Since then I’ve been struggling (see: begging) to find a doctor to just give me the medication that gave me so much relief. Ironically it’s non-addictive, gave me zero side effects, and you can’t abuse it or get high from it, or anything weird, but super hard to get prescribed. What the problem is, I have no idea, but I think part of the issue is it’s taboo for patients to request medicines specifically. Thus my pleas are often answered with sturn frowns. It’s sad to have something that so completely fixed this major issue in my life taken away without any real thought, but here we are.

Oh and today’s post is brought to you by the fact that I got like three hours of sleep last night. Which you would think would make the hypersomnia worse, but strangely it’s always at a pretty constant level. It does make concentrating harder and waking up tomorrow will suck, but thankfully it’s the weekend so I’ll have the day to recover. It’s nights like last night that make me thankful that I don’t work a normal job. I still have work to do mind you, but I can at least have the morning to get myself in a position to do some work.

I share my story because, well, I’m hoping that by making enough noise maybe someone in a position to do something will realize that sometimes the -somina is the cause of the problem, not a symptom. It can be its own standalone condition without needing something specific to cause it. Brains are like that sometimes, people are squishy and forcing everything into a nice little defined box just doesn’t work.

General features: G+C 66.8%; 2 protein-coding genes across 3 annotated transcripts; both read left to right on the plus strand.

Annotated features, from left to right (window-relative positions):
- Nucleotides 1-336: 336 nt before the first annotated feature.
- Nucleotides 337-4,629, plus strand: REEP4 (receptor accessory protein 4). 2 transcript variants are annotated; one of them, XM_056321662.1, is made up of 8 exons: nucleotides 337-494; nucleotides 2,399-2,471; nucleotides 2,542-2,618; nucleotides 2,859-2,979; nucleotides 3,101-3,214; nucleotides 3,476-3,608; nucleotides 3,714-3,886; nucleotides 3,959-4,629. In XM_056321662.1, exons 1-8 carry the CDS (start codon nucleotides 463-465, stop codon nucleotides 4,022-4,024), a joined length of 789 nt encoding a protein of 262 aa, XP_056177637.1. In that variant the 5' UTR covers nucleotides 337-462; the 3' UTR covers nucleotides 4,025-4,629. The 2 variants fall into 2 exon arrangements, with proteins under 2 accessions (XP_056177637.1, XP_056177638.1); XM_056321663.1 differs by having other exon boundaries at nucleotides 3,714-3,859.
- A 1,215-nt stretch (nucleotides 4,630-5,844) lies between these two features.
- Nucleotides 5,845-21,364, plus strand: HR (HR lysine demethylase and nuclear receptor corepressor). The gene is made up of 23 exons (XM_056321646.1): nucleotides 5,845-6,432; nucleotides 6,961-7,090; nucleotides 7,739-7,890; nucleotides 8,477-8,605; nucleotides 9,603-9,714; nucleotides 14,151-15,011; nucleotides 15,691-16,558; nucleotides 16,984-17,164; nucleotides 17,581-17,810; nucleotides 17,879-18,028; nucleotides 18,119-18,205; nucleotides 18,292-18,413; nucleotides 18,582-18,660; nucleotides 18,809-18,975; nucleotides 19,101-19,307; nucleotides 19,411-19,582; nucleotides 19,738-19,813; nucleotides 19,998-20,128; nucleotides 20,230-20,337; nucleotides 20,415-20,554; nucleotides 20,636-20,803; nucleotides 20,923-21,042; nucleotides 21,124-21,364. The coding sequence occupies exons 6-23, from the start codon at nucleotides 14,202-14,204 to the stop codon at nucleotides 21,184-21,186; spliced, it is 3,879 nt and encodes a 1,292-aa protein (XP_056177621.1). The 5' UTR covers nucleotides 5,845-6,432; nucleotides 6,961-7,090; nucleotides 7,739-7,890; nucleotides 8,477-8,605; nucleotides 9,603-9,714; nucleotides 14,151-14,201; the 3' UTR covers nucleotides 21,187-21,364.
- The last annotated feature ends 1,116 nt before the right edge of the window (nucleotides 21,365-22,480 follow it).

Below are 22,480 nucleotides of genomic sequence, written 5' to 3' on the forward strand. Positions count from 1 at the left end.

8 responses

  1. Aw, keep trying. Somebody’s got to listen sooner or later. Even if the sleep issues aren’t causing your other problems, it stands to reason you would just plain cope better when you don’t feel exhausted all the time. Have you gotten a chance to use your health benefits and go to a not-VA doctor yet?

    Now I’m a little worried about you, drinking all that caffeine. You have to do what works for you of course, but frequently taking so much that you get the shakes can’t be good for your body. Are you sure it’s not making your fatigue worse via dependency?

    When I was having my autoimmune neuropathy issues last year, I (who have not darkened medical doors much) hoped I would go to my first appointment, describe what was happening, and come home with some pills. I was sorely disappointed. I tried to get doctors to give me gabapentin or prednisone – just to see if they worked – while I was waiting (weeks) for test procedures and a diagnosis. But no, that was not allowed, due to the risk of side effects. (And one guy also said that in case I had something big, like MS or MG, he didn’t want to suppress the symptoms and possibly interfere with diagnosing it.) The main risk I was worried about was the chance of accumulating long-term nerve damage while I crept through the diagnostic process, but I wasn’t visibly impaired (yet), so nobody seemed to care. After none of the “standard” tests turned up anything, I finally got the prednisone, and even then doc seemed queasy about prescribing it to me. “Well, it’ll be an off-label use, since I haven’t diagnosed you … but it works for the Bell’s Palsy patients, so we’ll try it.” I was about ready to scream at someone to JUST GIVE ME MEDICINE.

    I felt very neglected. But in hindsight, and given some of the stories I’ve heard since (particularly from you) … I might be lucky that they even believed me and ran me through the tests at all, and that I eventually got a (tentative) diagnosis. I was dumped on the sidewalk and ignored for weeks, not months or years. Quite a few people don’t even seem to get that much.

    Anyway, I hope you make it through the weekend okay and still manage to clear your to-do list. Sorry that you had a bad night. Stay strong.

    Liked by 2 people

    January 29, 2022 at 4:11 pm

    • Yeah it’s a tricky business getting help, especially when so many of my other diagnoses lead doctors to assume one of them is the cause.

      I’m sorry you had to go through all that just to get a moderate amount of help. I think doctors forget that “do no harm” doesn’t mean do nothing because sometimes doing nothing is more harmful than trying to help. Then again I’m not a doctor, so what do I know. I sincerely hope you get the care you need though.